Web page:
Sunday, January 30, 2011


New Mortgage Rules…

Concern over rising consumer debt levels is prompting Ottawa to make three new changes to Canada’s mortgage rules.

Finance Minister Jim Flaherty announced on Jan.17 that three new federal rules will come into effect March 18, 2011.

Reduce the maximum amortization period to 30 years from 35 years for government-backed insured mortgages with loan-to-value ratios of more than 80%.

CLICK HERE for the etnire story from The Edmonton Sun


Thursday, January 27, 2011

Canadians' debt problem is clearly fixing itself

Although they're still being barraged with ominous warnings about the dangers of too much debt, it appears that Canadians figured this out long ago. They were already cutting the growth of borrowing sharply by the middle of last year.

CLICK HERE for the entire story at The Gazette


Wednesday, January 26, 2011

Banks in spotlight amid rising housing debt

Amid rising uncertainty around the Canadian economy many analysts are quietly expressing concern about the banks and their exposure to ballooning consumer debt.

One statistic that gets bandied about is the value of outstanding mortgages which recently passed the $1-trillion mark.

What happens if employment starts to deteriorate and a lot of borrowers suddenly find themselves unable to make their payments? How would such an event impact real estate prices?

CLICK HERE to read the entire article at The Financial Post


Canadians heed warnings on increased debt by Bank of Canada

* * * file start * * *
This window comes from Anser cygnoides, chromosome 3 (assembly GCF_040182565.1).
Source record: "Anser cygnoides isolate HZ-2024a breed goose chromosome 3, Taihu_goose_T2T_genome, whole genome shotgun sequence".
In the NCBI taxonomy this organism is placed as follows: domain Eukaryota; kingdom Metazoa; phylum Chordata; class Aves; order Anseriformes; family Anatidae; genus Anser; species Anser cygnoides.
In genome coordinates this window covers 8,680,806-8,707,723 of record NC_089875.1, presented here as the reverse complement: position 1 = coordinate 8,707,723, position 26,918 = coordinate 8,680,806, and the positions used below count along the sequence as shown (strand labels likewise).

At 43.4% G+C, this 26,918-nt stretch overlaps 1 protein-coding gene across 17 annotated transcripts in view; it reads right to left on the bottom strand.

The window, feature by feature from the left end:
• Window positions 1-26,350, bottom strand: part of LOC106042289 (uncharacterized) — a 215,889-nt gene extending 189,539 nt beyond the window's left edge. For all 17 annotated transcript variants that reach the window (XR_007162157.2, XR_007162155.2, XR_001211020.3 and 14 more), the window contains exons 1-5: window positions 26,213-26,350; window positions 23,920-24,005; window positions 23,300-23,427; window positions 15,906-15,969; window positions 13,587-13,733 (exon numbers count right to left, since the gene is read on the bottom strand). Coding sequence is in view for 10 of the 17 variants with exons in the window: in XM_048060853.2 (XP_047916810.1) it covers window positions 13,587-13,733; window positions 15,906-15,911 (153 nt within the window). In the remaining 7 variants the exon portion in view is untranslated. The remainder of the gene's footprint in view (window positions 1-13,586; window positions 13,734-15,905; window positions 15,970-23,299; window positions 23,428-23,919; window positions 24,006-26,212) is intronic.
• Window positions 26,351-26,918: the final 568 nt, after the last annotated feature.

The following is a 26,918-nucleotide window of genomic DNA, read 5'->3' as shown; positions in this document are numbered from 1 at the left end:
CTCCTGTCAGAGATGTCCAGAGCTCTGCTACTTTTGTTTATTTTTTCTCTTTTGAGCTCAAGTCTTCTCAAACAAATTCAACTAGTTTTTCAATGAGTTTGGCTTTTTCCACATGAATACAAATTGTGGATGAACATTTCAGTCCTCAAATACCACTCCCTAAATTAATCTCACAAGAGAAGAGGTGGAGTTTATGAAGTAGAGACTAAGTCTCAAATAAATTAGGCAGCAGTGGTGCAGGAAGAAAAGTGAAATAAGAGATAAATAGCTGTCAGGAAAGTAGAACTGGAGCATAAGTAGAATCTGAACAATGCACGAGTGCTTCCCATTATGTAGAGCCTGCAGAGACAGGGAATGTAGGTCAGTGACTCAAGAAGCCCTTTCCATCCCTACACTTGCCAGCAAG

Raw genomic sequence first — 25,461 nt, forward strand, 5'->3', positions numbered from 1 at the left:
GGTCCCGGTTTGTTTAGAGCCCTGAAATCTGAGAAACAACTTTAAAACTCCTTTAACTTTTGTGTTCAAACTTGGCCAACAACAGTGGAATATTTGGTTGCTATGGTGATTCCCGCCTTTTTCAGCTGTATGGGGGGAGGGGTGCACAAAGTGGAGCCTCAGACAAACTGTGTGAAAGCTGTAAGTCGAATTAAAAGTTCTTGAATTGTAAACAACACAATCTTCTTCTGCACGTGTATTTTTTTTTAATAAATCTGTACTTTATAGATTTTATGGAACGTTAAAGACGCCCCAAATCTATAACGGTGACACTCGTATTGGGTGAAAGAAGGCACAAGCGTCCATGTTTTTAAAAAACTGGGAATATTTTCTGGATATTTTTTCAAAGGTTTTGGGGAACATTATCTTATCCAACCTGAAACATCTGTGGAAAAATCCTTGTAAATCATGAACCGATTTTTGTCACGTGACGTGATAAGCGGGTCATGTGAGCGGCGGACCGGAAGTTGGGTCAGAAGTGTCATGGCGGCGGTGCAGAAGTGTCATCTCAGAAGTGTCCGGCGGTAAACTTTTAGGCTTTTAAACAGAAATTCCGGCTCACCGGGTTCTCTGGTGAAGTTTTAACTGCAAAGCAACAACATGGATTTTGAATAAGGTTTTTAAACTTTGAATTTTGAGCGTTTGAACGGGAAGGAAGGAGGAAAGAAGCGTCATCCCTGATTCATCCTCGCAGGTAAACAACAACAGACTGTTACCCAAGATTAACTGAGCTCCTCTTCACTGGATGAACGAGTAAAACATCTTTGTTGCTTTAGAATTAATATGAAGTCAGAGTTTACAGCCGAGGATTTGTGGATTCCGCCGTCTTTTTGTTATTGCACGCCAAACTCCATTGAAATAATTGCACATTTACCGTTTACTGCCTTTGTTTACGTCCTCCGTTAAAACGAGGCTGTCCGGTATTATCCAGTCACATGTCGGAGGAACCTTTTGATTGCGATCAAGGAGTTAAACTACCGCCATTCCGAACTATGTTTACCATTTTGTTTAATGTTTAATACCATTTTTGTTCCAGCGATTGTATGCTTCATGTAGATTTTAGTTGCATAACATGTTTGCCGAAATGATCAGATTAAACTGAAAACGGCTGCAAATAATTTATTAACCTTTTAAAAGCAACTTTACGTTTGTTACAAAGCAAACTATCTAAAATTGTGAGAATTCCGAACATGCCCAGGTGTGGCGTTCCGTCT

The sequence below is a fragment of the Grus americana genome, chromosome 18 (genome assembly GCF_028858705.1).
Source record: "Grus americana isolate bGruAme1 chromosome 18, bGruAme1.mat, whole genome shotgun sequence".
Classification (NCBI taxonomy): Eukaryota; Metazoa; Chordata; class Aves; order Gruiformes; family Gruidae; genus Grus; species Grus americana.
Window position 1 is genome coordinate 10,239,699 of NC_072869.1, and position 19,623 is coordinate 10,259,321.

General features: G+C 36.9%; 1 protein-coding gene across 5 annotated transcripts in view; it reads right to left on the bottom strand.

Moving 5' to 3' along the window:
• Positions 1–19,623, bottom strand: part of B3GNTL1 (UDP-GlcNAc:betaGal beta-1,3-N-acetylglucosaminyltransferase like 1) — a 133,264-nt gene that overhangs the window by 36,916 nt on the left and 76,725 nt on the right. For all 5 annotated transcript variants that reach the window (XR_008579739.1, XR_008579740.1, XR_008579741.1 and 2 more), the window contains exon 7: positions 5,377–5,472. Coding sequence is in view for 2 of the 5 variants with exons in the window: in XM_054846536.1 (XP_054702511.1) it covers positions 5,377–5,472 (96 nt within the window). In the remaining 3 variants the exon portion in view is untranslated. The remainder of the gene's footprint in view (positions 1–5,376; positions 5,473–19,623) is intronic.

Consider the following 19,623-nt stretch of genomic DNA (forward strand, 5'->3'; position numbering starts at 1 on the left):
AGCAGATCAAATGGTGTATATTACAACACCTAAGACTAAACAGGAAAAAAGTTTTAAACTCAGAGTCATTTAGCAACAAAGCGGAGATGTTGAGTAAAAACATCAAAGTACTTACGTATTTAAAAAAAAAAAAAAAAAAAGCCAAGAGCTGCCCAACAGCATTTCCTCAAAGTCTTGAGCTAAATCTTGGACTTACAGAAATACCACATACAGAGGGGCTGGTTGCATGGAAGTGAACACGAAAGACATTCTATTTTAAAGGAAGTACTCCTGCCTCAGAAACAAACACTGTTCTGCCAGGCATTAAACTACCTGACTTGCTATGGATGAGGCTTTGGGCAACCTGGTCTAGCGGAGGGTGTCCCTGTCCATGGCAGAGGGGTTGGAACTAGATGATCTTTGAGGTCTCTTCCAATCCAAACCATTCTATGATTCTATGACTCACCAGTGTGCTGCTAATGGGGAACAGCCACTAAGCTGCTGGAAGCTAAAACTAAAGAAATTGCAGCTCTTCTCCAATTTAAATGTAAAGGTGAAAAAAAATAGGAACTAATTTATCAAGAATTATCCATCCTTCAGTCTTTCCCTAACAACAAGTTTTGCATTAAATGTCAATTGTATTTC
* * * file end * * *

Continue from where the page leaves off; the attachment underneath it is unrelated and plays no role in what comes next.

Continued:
TORONTO, Jan. 26 /CNW/ - Canadians are getting the message on cutting debt levels with growth in household credit now rising at its slowest pace since 2001, finds CIBC's latest Household Credit Analysis Report.

Inflation adjusted growth in household credit in the third quarter of 2010 was the slowest in nearly ten years, while the 0.27 per cent increase in credit during November (the latest available data point) was the softest monthly reading in more than 15 years.

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Monday, January 24, 2011

What happens if you declare bankruptcy

When Valerie Freeman entered the commerce degree program at Ryerson University, she couldn't help but notice the credit card come-ons that seemed to be everywhere — in the student halls, pubs, even residences.

An optimistic 19-year-old, she took up the offers and was approved on the strength of her future income.

Freeman, freshly armed with plastic, indulged in outings at the nearby Eaton Centre for stress-relief shopping.
It turned into more and more; she bought clothing, shoes, gifts, a laptop, “You name it, I charged it,” Freeman told the Star.

CLICK HERE to read the entire article at The Toronto Star

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Mortgage insurance needs to be returned to roots

Mortgage insurance is on its way to being mortgage insurance once again.

No longer should it be boat-loan insurance, or vacation-funding insurance, backed by the Canadian taxpayer. The package of mortgage reforms unveiled by the federal government Monday goes some lengths to ensuring that’s true, but there’s more that can be done.

CLICK HERE to read the entire article at The Globe and Mail

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Bank of Canada chief warns again on debt levels

Bank of Canada Governor Mark Carney warned again on Sunday that Canadians should take steps to deal with high levels of household debt because interest rates would at some point rise from near-historic lows.

"Canadians could overextend themselves and they could get into a position where the debts that are sustainable at very low interest rates prove unsustainable when rates return to a more normal level," he said in a transcript of an interview with CTV's "Question Period."

CLICK HERE for the entire story from REUTERS

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